# About three conjectures concerning the Pythagorean Theorem.

I have two main conjectures relating to the Pythagorean Theorem that I desperately want to find out if they are true or not. Could somebody please help me?

• If $\ a^2 + b^2 = c^2 \$ for which $c$ is a prime number, then for some $n \in \mathbb{N}, \ c = 4n + 1$.
• $\forall \{x, y, z\} \subset \mathbb{N}, \ \big(x^2 + (x + 1)^2\big)^2 = y^2 + z^2 \$ for which $x \neq y \neq z$.

Tested for $c, x \leqslant 10^6$.

I did also have another conjecture that if $\ a^2 + b^2 = c^2 \$ for which $a$ is odd (and greater than $1$), $b$ is even, and $a < b$ then there existed a solution such that $c = b + 1$, but I am $100$% certain this has been discovered before (assuming so, since it was not very difficult to notice). However I am not sure if the other two conjectures have been discovered before, although if it had to be one of them, I would pick the second one. So could somebody also please clarify that for me?

Thank you in advance.

• Not sure what the second one means (as stated it is clearly false). In general we have $(a^2+b^2)\times (c^2+d^2)=(ac+bd)^2+(ad-bc)^2$. Is that what you are getting at? – lulu Oct 17 '17 at 14:41
• I think they mean that any $(x^2 + (x+1)^2)^2$ can be written as the sum of two squares, which I imagine will come directly from Fermat's two-squares theorem – TheMathsGeek Oct 17 '17 at 14:43
• As a general remark, you should take greater care in stating your assumptions. For the first, the statement is clearly false unless you require both $a,b>0$. For instance, $0^2+7^2=7^2$. I assume you meant to exclude that but you didn't do so explicitly. For the second, your statement starts with "for all $x,y,z\in \mathbb N$". Well, then I should be able to take $x=1,y=1,z=1$ but $[1^2+2^2]^2=25\neq 1^2+2^2$. Again I'm sure you meant something else but it is important to state things clearly. – lulu Oct 17 '17 at 14:47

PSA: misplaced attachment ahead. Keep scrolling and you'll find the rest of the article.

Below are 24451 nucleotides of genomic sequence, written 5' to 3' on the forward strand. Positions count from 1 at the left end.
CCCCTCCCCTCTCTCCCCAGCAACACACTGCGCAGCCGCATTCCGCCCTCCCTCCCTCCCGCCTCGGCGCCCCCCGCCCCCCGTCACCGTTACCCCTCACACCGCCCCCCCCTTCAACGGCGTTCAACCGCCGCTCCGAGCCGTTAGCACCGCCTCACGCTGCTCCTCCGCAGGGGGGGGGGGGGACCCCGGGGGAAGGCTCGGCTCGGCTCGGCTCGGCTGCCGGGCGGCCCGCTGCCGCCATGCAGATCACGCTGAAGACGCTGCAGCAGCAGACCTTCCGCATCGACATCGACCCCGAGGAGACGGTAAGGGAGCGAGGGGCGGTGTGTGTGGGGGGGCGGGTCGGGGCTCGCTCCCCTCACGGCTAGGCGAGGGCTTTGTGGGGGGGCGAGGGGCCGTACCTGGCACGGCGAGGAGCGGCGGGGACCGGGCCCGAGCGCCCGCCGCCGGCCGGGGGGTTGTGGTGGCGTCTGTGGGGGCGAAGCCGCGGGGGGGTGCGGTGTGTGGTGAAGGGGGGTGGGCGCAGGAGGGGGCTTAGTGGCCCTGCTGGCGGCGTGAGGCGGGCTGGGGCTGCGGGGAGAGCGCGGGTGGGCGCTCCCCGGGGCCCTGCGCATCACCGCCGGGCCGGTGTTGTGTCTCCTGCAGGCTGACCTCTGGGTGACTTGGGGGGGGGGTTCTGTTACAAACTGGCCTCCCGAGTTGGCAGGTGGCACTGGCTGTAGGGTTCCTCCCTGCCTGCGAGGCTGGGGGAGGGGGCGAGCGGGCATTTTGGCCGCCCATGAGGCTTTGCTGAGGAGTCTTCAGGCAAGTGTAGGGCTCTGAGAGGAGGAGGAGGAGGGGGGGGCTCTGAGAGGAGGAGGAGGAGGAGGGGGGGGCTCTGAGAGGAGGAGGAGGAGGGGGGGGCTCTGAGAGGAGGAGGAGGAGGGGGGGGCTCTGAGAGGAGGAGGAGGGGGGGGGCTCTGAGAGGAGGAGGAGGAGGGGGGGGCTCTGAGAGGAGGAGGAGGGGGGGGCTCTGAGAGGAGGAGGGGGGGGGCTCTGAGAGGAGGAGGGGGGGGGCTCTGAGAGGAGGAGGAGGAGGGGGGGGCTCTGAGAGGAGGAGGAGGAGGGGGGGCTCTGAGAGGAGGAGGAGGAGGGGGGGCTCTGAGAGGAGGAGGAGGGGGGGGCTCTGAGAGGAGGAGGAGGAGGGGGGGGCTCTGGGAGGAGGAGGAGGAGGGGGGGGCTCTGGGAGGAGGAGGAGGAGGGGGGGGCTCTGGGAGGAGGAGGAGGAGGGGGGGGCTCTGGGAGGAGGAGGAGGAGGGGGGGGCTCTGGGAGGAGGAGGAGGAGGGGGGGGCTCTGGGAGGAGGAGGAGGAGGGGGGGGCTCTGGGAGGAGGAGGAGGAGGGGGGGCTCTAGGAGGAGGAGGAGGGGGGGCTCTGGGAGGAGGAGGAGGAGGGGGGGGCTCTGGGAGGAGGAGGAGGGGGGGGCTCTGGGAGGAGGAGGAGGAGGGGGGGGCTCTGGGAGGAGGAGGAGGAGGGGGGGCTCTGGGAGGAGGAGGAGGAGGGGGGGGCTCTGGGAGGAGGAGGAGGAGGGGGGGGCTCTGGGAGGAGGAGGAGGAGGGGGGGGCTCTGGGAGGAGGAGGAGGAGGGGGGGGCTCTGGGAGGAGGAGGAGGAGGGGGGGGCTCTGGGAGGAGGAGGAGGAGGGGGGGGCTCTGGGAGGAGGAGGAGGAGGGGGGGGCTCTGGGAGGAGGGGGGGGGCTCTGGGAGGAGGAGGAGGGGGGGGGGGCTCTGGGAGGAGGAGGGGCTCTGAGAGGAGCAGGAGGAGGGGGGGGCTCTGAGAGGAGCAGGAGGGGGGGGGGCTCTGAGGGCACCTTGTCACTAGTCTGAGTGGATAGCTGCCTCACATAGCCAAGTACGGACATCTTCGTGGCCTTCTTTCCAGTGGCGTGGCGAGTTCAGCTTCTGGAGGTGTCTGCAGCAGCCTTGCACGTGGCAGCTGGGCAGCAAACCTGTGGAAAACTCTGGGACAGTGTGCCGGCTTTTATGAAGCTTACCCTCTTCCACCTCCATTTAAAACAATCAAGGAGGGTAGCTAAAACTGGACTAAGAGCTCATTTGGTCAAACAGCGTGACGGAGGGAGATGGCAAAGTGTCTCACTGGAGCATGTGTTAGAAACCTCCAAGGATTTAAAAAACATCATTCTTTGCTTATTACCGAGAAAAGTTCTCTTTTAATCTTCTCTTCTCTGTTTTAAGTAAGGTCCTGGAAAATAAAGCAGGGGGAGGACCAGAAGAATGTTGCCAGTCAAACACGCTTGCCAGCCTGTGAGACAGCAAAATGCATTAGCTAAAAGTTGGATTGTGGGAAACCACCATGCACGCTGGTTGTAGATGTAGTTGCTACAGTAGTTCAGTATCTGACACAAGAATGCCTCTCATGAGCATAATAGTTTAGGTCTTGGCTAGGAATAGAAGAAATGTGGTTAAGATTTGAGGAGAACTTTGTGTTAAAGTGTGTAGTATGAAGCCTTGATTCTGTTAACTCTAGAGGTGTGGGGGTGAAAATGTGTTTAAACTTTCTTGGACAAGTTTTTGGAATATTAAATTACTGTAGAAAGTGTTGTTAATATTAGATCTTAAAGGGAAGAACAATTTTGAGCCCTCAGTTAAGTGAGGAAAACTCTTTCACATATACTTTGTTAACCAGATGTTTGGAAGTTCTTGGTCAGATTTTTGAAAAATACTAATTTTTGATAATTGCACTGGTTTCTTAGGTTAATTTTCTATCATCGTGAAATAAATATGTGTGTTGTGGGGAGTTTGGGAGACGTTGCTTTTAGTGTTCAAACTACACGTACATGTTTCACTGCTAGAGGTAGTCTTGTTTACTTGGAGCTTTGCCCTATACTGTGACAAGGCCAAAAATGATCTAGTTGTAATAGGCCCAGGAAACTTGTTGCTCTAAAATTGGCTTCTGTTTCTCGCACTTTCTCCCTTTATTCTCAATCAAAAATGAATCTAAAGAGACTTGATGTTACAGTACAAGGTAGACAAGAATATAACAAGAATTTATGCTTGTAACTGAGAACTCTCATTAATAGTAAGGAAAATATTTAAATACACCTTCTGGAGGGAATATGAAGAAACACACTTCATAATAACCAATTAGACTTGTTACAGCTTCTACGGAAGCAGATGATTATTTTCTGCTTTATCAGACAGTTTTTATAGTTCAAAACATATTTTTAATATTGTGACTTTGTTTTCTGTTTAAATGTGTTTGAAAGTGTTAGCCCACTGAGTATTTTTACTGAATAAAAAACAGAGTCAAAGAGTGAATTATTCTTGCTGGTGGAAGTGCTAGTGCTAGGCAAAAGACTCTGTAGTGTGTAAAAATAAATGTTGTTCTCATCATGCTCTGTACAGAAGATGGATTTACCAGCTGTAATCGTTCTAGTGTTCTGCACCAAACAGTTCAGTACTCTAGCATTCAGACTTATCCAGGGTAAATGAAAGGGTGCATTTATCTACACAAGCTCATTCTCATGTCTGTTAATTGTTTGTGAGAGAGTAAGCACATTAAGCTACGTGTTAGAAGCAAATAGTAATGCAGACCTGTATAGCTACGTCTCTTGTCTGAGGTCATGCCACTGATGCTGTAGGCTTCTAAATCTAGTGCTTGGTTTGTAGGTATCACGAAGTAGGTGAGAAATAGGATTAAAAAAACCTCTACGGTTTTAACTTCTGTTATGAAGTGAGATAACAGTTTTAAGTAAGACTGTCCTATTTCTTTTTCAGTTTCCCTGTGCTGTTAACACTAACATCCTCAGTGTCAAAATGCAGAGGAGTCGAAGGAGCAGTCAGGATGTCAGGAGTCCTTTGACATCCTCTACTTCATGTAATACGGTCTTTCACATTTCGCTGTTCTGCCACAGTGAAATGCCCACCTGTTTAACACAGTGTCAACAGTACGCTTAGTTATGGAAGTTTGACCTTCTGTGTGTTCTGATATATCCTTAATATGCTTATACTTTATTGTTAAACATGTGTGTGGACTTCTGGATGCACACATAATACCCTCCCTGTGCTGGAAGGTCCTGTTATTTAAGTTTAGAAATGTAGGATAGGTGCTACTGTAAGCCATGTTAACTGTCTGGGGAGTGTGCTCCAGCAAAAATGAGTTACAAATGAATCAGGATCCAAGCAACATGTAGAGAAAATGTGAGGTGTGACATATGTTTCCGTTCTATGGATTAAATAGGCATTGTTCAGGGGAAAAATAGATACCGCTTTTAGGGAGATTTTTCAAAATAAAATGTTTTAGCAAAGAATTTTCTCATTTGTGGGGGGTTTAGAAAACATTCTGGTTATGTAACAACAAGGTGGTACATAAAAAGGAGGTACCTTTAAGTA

• @TheMathsGeek Oh, I think the same thing and the formula I provided shows that the product of any two sums of two squares is again the sum of two squares, which is a stronger claim. – lulu Oct 17 '17 at 14:48
• @lulu For sure, plus yours is definitely an easier answer to understand! – TheMathsGeek Oct 17 '17 at 14:49

Suppose that is $c=4k+3$. Then $c|a^2+b^2$ and since it is prime $c|a$ and $c|b$. Thus $a=mc$ and $b=nc$. But then we get $m^2+n^2=1$ which is impossible if $mn\ne 0$.

The accepted answer covers the first conjecture.

The second and third conjectures are in fact related. To solve,

$$\big(x^2 + (x + 1)^2\big)^2 = y^2+z^2$$

$$a^2+b^2 = (b+1)^2$$

and turns out to have the solution,

$$\big(x^2 + (x + 1)^2\big)^2 = (2x + 1)^2+(\color{brown}{2x^2 + 2x})^2 =(\color{brown}{2x^2 + 2x}+1)^2$$

• Back when I asked this question, I didn’t know that. But I figured the rest of the other conjectures independently. Go here $\longrightarrow$ math.stackexchange.com/questions/2620072/… to see. Nice answer, though :) (I will upvote in at least $7$ hours) – Mr Pie Feb 14 '18 at 16:47